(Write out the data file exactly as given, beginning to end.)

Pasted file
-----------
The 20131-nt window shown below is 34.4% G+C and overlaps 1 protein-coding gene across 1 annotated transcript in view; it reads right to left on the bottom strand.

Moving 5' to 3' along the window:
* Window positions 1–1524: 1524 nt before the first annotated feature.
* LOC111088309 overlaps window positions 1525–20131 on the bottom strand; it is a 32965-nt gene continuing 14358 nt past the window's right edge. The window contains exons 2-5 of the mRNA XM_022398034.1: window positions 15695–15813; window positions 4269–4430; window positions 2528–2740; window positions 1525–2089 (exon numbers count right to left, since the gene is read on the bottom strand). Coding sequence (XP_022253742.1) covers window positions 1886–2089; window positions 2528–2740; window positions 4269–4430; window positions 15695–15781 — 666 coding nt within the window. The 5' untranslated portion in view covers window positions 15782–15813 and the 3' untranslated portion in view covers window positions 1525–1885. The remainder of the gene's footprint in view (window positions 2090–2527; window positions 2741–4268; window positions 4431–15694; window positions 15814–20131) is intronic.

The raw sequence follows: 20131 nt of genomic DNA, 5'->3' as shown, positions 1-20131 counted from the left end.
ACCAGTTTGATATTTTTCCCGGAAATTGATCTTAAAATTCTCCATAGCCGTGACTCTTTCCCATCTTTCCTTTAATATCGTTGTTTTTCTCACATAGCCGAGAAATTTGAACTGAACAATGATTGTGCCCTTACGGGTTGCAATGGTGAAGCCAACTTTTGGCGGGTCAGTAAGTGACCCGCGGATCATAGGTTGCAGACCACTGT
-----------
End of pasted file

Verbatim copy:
The 20131-nt window shown below is 34.4% G+C and overlaps 1 protein-coding gene across 1 annotated transcript in view; it reads right to left on the bottom strand.

Moving 5' to 3' along the window:
* Window positions 1–1524: 1524 nt before the first annotated feature.
* LOC111088309 overlaps window positions 1525–20131 on the bottom strand; it is a 32965-nt gene continuing 14358 nt past the window's right edge. The window contains exons 2-5 of the mRNA XM_022398034.1: window positions 15695–15813; window positions 4269–4430; window positions 2528–2740; window positions 1525–2089 (exon numbers count right to left, since the gene is read on the bottom strand). Coding sequence (XP_022253742.1) covers window positions 1886–2089; window positions 2528–2740; window positions 4269–4430; window positions 15695–15781 — 666 coding nt within the window. The 5' untranslated portion in view covers window positions 15782–15813 and the 3' untranslated portion in view covers window positions 1525–1885. The remainder of the gene's footprint in view (window positions 2090–2527; window positions 2741–4268; window positions 4431–15694; window positions 15814–20131) is intronic.

The raw sequence follows: 20131 nt of genomic DNA, 5'->3' as shown, positions 1-20131 counted from the left end.
ACCAGTTTGATATTTTTCCCGGAAATTGATCTTAAAATTCTCCATAGCCGTGACTCTTTCCCATCTTTCCTTTAATATCGTTGTTTTTCTCACATAGCCGAGAAATTTGAACTGAACAATGATTGTGCCCTTACGGGTTGCAATGGTGAAGCCAACTTTTGGCGGGTCAGTAAGTGACCCGCGGATCATAGGTTGCAGACCACTGT